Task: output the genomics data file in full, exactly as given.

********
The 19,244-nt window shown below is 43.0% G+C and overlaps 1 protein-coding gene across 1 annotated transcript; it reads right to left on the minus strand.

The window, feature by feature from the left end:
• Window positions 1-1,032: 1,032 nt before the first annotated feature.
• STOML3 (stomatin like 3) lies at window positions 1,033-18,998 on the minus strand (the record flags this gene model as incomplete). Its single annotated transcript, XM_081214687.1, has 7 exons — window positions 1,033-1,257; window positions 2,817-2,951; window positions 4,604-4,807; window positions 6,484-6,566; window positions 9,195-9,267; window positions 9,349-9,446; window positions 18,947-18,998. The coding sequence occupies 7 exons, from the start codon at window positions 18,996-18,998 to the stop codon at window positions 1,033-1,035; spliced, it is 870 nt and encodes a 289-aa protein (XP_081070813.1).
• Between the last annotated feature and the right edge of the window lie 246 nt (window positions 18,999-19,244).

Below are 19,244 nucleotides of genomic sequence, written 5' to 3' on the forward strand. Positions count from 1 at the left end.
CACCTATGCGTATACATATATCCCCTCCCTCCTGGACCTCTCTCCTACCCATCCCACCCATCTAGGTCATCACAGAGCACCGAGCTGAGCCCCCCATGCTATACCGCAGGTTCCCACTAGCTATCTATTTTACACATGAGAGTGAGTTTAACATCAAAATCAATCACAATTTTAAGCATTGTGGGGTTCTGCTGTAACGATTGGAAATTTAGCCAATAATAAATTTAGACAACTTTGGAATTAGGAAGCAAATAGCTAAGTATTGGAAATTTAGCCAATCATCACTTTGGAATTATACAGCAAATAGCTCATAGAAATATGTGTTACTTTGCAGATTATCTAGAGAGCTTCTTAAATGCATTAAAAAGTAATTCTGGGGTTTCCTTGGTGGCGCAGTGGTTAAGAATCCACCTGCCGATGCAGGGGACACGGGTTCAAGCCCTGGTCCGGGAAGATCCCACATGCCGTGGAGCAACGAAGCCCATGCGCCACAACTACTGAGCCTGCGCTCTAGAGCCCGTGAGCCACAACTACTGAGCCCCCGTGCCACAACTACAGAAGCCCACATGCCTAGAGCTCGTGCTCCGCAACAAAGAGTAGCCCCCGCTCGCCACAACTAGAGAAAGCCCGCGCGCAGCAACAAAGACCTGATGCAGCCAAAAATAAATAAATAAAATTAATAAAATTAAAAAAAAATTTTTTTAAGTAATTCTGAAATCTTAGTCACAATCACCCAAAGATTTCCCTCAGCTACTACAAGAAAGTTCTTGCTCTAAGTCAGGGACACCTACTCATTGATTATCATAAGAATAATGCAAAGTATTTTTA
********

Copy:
The 19,244-nt window shown below is 43.0% G+C and overlaps 1 protein-coding gene across 1 annotated transcript; it reads right to left on the minus strand.

The window, feature by feature from the left end:
• Window positions 1-1,032: 1,032 nt before the first annotated feature.
• STOML3 (stomatin like 3) lies at window positions 1,033-18,998 on the minus strand (the record flags this gene model as incomplete). Its single annotated transcript, XM_081214687.1, has 7 exons — window positions 1,033-1,257; window positions 2,817-2,951; window positions 4,604-4,807; window positions 6,484-6,566; window positions 9,195-9,267; window positions 9,349-9,446; window positions 18,947-18,998. The coding sequence occupies 7 exons, from the start codon at window positions 18,996-18,998 to the stop codon at window positions 1,033-1,035; spliced, it is 870 nt and encodes a 289-aa protein (XP_081070813.1).
• Between the last annotated feature and the right edge of the window lie 246 nt (window positions 18,999-19,244).

Below are 19,244 nucleotides of genomic sequence, written 5' to 3' on the forward strand. Positions count from 1 at the left end.
CACCTATGCGTATACATATATCCCCTCCCTCCTGGACCTCTCTCCTACCCATCCCACCCATCTAGGTCATCACAGAGCACCGAGCTGAGCCCCCCATGCTATACCGCAGGTTCCCACTAGCTATCTATTTTACACATGAGAGTGAGTTTAACATCAAAATCAATCACAATTTTAAGCATTGTGGGGTTCTGCTGTAACGATTGGAAATTTAGCCAATAATAAATTTAGACAACTTTGGAATTAGGAAGCAAATAGCTAAGTATTGGAAATTTAGCCAATCATCACTTTGGAATTATACAGCAAATAGCTCATAGAAATATGTGTTACTTTGCAGATTATCTAGAGAGCTTCTTAAATGCATTAAAAAGTAATTCTGGGGTTTCCTTGGTGGCGCAGTGGTTAAGAATCCACCTGCCGATGCAGGGGACACGGGTTCAAGCCCTGGTCCGGGAAGATCCCACATGCCGTGGAGCAACGAAGCCCATGCGCCACAACTACTGAGCCTGCGCTCTAGAGCCCGTGAGCCACAACTACTGAGCCCCCGTGCCACAACTACAGAAGCCCACATGCCTAGAGCTCGTGCTCCGCAACAAAGAGTAGCCCCCGCTCGCCACAACTAGAGAAAGCCCGCGCGCAGCAACAAAGACCTGATGCAGCCAAAAATAAATAAATAAAATTAATAAAATTAAAAAAAAATTTTTTTAAGTAATTCTGAAATCTTAGTCACAATCACCCAAAGATTTCCCTCAGCTACTACAAGAAAGTTCTTGCTCTAAGTCAGGGACACCTACTCATTGATTATCATAAGAATAATGCAAAGTATTTTTA